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Published on 25 February 2013

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Chronic hives

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Late-breaking results from ASTERIA II, a Phase III placebo-controlled study, demonstrated that omalizumab provided effective treatment in patients with moderate to severe refractory chronic idiopathic urticaria (CIU), also referred to as chronic spontaneous urticaria (CSU), who remain symptomatic despite treatment with approved antihistamine doses.[1]
At the end of the treatment period (week 12), more than three times as many omalizumab 300 mg patients had well controlled disease compared to placebo (66% and 19% respectively).[2,3] The data were published today in the New England Journal of Medicine and will be presented tomorrow at the American Academy of Allergy, Asthma & Immunology (AAAAI) annual meeting in San Antonio, Texas, US. Omalizumab is not indicated for CIU/CSU.
CIU/CSU is a distressing skin condition characterised by red, swollen, itchy and sometimes painful hives on the skin[5,6] spontaneously presenting and reoccurring for more than six weeks.[3] Angioedema, or deep tissue swelling, also occurs in approximately 40 to 50% of these patients.[7] While antihistamines are commonly used to treat CIU/CSU, there is still a critical unmet need among patients, with more than 50% not achieving relief with approved doses.[2]
“These results indicate that omalizumab could potentially be an important addition in the treatment of chronic idiopathic or spontaneous urticaria, a disease that can have a significant impact on patients and can be challenging to manage,” said Tim Wright, Global Head of Development, Novartis Pharmaceuticals. “We are committed to helping patients with this disease and look forward to receiving further results from ongoing longer-term clinical trials.”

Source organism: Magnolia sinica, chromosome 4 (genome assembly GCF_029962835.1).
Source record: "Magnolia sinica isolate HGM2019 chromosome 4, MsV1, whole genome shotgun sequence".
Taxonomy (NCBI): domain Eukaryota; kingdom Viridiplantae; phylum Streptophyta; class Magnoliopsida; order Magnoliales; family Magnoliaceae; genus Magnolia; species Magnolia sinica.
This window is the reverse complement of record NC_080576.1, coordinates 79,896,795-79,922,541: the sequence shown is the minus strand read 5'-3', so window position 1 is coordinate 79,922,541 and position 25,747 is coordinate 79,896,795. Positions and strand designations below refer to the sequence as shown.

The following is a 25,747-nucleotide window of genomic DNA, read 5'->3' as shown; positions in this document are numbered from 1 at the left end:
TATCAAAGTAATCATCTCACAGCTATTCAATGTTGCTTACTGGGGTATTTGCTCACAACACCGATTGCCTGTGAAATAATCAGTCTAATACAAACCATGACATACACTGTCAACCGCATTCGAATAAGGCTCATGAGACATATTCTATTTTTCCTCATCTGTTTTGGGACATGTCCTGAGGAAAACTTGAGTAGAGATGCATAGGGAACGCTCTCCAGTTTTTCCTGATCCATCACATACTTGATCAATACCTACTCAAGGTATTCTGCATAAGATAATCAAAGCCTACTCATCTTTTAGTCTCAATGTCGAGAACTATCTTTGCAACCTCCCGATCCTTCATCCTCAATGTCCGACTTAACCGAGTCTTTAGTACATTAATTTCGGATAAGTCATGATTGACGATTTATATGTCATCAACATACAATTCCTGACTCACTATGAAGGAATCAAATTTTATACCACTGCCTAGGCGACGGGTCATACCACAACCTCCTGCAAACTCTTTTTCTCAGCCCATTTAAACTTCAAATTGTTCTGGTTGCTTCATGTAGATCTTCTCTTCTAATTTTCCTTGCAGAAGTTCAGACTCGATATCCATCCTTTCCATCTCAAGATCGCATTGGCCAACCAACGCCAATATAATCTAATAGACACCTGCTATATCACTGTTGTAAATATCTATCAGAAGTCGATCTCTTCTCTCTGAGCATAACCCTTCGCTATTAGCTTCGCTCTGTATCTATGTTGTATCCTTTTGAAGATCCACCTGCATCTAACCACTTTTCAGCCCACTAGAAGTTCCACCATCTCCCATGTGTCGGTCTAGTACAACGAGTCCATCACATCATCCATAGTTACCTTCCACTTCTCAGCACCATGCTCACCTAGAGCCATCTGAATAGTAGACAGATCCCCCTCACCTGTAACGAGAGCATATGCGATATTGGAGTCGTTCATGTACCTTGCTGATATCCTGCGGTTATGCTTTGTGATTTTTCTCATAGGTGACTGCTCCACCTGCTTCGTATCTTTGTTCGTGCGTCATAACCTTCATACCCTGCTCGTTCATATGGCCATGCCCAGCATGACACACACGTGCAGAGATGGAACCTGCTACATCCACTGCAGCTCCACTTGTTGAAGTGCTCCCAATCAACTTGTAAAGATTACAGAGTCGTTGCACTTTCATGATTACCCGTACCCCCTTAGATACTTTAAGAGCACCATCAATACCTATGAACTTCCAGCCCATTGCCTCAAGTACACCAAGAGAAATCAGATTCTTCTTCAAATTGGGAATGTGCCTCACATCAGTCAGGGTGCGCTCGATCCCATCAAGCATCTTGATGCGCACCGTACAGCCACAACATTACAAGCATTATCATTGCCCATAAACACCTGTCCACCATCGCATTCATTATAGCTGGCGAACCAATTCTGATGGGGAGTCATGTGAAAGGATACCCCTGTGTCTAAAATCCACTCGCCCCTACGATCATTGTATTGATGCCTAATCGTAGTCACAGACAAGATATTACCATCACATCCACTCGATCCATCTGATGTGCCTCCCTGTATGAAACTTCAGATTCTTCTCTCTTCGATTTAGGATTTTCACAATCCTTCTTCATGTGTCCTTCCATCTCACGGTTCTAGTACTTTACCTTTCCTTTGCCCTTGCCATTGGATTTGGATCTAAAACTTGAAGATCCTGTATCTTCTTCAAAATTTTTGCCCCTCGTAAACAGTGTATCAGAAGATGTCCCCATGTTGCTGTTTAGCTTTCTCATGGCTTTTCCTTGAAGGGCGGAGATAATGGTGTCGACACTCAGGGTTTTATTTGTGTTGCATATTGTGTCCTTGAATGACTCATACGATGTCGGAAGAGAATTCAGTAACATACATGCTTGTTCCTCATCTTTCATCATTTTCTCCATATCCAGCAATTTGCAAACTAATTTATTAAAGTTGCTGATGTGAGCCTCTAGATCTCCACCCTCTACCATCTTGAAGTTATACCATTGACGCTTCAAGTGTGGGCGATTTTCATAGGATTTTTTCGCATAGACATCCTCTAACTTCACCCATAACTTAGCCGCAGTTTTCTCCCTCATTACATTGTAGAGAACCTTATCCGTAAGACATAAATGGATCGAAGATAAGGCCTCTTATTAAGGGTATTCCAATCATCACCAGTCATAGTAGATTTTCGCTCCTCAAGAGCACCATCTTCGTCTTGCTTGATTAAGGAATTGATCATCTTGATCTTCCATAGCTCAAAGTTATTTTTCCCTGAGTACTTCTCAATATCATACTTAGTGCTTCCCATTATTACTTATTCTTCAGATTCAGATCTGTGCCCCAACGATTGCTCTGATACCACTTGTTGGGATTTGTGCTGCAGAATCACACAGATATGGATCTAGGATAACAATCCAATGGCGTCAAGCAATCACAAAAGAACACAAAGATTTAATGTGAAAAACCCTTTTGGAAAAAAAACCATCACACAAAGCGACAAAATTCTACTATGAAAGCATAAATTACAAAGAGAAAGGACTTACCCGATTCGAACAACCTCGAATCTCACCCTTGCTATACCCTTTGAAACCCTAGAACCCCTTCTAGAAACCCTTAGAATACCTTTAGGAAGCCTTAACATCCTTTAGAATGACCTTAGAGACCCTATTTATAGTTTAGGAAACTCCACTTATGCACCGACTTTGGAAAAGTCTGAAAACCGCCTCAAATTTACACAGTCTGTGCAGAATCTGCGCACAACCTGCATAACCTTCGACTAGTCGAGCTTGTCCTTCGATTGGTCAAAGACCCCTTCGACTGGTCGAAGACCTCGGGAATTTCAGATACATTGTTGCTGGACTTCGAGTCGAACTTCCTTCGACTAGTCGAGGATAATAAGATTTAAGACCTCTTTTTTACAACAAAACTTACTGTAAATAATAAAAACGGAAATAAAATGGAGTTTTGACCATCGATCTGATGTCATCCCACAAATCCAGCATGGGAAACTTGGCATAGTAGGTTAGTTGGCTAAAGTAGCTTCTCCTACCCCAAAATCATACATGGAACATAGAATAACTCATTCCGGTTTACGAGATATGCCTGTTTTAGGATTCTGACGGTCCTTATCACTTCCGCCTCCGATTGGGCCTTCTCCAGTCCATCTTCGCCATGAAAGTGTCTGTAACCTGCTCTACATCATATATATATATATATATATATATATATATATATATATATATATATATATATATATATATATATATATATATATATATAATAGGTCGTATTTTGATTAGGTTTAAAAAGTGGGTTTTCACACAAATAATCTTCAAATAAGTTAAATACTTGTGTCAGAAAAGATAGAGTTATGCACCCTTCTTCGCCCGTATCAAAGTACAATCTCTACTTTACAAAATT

ASTERIA II is the first Phase III data to be presented from a clinical trial program in CIU/ CSU, which also includes two additional studies investigating the efficacy and safety of omalizumab over 12 and 24 weeks treatment duration. Novartis regulatory submissions are on track for 2013.
The ASTERIA II study evaluated the efficacy and safety of omalizumab in patients aged 12 to 75 years of age with moderate to severe refractory CIU/CSU despite receiving concomitant antihistamine therapy[1]at approved doses, within a 12 week treatment period. The primary endpoint was measured using a 21 point scale known as a weekly Itch Severity Score (ISS). The study met its primary endpoint, showing that omalizumab given at doses of 150 and 300 mg every four weeks for 12 weeks, significantly improved the mean weekly ISS from baseline (approximately 14 in all treatment groups) by 8.1 (p=0.001) and 9.8 (p<0.001), respectively, compared to a 5.1 improvement in patients on placebo[2]. The omalizumab 75 mg dose group did not demonstrate statistical significance compared to placebo.[1]
Patient response, as measured by the median time to Minimally Important Difference (MID), a secondary endpoint, occurred as early as Week 1 (300 mg dose) and Week 2 (150 mg dose), compared to Week 4 in the placebo group.[1] Sixty-six percent of patients in the omalizumab 300 group and 43% in the 150 mg group experienced well controlled disease by Week 12, compared to 19% in the placebo group.[2] In the study, disease control was assessed by a weekly urticaria activity score (UAS7), where any score of 6 or less out of a 42 point score is considered to represent well controlled disease.[2,3]
The incidence and severity of adverse events (AEs) was similar across treatment groups.[1] There were no major imbalances in any of the system organ class AEs, with the exception of headache, where more cases were reported in the 150 mg omalizumab group compared with placebo.[2]